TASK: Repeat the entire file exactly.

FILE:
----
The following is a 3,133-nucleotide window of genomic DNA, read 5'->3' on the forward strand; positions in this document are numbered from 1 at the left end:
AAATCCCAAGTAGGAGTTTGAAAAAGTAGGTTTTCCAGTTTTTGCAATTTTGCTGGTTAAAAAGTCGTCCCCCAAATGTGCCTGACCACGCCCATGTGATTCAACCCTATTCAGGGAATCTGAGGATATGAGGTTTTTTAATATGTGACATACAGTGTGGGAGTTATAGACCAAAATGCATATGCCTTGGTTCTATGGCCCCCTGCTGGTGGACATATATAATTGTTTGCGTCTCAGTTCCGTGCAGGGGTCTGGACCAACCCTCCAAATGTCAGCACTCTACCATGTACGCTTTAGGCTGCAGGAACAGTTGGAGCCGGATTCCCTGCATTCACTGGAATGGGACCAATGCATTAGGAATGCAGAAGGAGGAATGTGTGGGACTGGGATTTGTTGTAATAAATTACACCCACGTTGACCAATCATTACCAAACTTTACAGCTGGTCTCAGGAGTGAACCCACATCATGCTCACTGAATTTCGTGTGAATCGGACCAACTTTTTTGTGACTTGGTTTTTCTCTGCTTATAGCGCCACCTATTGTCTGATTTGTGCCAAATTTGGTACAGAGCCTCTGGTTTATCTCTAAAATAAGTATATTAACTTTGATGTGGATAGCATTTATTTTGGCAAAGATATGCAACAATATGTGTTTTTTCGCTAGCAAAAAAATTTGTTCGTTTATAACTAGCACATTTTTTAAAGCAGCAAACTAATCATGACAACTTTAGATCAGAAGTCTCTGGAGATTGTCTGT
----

The following is a 3,133-nucleotide window of genomic DNA, read 5'->3' on the forward strand; positions in this document are numbered from 1 at the left end:
AAATCCCAAGTAGGAGTTTGAAAAAGTAGGTTTTCCAGTTTTTGCAATTTTGCTGGTTAAAAAGTCGTCCCCCAAATGTGCCTGACCACGCCCATGTGATTCAACCCTATTCAGGGAATCTGAGGATATGAGGTTTTTTAATATGTGACATACAGTGTGGGAGTTATAGACCAAAATGCATATGCCTTGGTTCTATGGCCCCCTGCTGGTGGACATATATAATTGTTTGCGTCTCAGTTCCGTGCAGGGGTCTGGACCAACCCTCCAAATGTCAGCACTCTACCATGTACGCTTTAGGCTGCAGGAACAGTTGGAGCCGGATTCCCTGCATTCACTGGAATGGGACCAATGCATTAGGAATGCAGAAGGAGGAATGTGTGGGACTGGGATTTGTTGTAATAAATTACACCCACGTTGACCAATCATTACCAAACTTTACAGCTGGTCTCAGGAGTGAACCCACATCATGCTCACTGAATTTCGTGTGAATCGGACCAACTTTTTTGTGACTTGGTTTTTCTCTGCTTATAGCGCCACCTATTGTCTGATTTGTGCCAAATTTGGTACAGAGCCTCTGGTTTATCTCTAAAATAAGTATATTAACTTTGATGTGGATAGCATTTATTTTGGCAAAGATATGCAACAATATGTGTTTTTTCGCTAGCAAAAAAATTTGTTCGTTTATAACTAGCACATTTTTTAAAGCAGCAAACTAATCATGACAACTTTAGATCAGAAGTCTCTGGAGATTGTCTGT